Preventive Prosthodontics emphasize on the importance of any procedure that prevents or delays future Prosthodontics problem 7.

Some cclinical studies have shown that resilient denture liners are beneficial for complete denture wearers 8, 9. In addition, laboratory studies suggest that the mechanical properties of resilient denture liners, such as flexibility, resilience, and shock-absorbency, offer greater versatility for edentulous patients who are unable to use their dentures; this was especially true for mandibular dentures 10.

A soft lining material may be defined as a soft elastic and resilient material forming all or part of the fit (impression) surface of a denture. Elasticity ensures that the material will regain its original shape following deformation while resilience is also important because it determines the rate of recovery. This has led some to label these materials as resilient, but soft lining material is more correct, as it is the softness or ease of deformation that particularly separates them from other denture base materials. Permanent soft lining materials can be broadly classified as plasticized acrylic resins (“soft acrylics”) or silicone elastomers (“silicone rubbers”). Both are subdivided into heat and auto‑polymerized types 11.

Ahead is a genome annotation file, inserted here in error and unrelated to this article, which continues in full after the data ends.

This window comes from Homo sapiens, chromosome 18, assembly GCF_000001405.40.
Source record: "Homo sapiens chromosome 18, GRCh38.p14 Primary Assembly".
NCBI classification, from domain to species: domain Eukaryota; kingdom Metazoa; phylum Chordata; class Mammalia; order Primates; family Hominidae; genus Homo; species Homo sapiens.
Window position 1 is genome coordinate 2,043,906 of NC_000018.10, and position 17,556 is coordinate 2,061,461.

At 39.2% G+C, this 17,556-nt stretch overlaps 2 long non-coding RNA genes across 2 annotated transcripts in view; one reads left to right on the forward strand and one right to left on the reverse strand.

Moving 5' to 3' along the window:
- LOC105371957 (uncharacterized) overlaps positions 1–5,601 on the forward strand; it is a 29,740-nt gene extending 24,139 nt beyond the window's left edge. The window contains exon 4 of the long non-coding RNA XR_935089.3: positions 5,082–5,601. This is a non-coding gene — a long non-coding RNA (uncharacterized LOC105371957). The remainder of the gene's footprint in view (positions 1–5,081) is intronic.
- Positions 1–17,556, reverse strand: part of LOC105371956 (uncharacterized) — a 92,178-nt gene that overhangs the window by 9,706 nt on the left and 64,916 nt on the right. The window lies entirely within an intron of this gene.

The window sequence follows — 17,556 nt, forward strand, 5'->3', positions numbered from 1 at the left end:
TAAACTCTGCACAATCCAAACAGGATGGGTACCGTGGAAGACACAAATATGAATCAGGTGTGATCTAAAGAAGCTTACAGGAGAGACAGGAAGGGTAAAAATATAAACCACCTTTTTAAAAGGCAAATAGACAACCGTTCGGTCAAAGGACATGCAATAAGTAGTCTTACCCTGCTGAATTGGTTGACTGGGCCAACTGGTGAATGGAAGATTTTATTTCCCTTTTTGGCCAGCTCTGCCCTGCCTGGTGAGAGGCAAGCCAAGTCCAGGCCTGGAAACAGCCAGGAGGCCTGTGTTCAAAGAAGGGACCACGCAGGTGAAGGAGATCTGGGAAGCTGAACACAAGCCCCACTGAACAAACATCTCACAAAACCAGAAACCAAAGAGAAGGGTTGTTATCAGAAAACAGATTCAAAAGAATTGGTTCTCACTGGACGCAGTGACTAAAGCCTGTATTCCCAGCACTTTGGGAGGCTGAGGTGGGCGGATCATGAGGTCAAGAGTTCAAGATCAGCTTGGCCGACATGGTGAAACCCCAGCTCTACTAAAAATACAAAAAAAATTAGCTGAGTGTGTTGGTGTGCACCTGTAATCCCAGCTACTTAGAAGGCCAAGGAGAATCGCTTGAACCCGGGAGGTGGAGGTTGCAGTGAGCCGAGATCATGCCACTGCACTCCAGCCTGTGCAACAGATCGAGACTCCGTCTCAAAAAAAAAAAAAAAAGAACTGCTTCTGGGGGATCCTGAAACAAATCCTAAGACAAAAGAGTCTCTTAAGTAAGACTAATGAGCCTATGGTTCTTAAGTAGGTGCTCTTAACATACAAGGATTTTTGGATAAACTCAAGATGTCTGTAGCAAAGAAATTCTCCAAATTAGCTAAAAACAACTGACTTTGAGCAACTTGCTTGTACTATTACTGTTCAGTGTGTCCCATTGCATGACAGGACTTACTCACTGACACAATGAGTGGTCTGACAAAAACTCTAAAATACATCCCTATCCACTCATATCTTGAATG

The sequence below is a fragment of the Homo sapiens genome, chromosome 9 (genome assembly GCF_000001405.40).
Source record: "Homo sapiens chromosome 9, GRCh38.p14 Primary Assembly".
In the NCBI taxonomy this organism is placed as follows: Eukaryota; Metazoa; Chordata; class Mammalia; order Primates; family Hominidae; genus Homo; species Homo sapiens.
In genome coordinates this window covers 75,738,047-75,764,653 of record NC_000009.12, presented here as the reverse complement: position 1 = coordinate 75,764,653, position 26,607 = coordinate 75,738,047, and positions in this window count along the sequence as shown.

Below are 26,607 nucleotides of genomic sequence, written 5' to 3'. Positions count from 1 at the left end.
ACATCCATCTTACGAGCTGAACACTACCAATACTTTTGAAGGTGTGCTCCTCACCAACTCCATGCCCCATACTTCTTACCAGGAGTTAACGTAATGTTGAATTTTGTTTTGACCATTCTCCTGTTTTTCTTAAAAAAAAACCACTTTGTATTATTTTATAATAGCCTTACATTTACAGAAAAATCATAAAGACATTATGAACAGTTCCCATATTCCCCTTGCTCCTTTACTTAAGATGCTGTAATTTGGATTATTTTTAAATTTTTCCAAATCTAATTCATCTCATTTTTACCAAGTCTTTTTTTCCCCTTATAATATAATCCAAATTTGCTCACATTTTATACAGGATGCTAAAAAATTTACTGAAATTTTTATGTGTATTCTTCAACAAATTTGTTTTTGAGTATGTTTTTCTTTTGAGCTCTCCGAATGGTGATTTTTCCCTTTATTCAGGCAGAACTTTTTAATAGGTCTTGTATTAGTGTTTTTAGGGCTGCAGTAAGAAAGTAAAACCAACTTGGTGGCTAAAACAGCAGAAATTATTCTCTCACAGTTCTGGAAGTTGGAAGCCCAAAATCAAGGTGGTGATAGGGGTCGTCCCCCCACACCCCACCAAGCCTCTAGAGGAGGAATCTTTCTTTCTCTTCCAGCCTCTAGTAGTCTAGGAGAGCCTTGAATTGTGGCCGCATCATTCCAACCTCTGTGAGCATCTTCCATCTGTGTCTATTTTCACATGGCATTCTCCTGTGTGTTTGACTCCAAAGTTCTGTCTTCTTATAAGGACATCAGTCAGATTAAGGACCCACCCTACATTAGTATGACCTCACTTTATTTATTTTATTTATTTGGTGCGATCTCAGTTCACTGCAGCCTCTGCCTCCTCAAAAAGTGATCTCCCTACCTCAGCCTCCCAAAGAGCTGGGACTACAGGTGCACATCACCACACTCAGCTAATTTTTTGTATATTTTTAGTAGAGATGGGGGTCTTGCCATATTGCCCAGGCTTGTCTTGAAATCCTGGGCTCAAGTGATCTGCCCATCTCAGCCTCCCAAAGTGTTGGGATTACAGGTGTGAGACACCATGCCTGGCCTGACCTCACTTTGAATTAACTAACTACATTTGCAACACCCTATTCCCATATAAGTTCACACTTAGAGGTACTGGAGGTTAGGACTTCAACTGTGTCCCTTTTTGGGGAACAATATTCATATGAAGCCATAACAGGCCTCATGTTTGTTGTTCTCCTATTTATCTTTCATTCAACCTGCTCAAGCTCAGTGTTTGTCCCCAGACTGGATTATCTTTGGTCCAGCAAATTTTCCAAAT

This case report discusses the exploitation of few remaining teeth to minimize alveolar ridge resorption and to improve retention and support through using Chair side soft liner fitted fenestrated denture

2. Case Report

A 65 years old male patient reported to the Dental Clinic Center, Dental College, Qassim University, KSA. The patient was asked to replace his missing teeth due to difficulty in chewing and unpleasant appearance.

Intraoral examination revealed a completely edentulous upper arch opposing mandibular Kennedy’s Class I partially edentulous arch with unilateral remaining lower lateral, canine and premolars (Figure 1).

Clinically, no mobility was found for remaining lower teeth. Periodontal findings were significant calculus and gingival recession, with no pocket formation.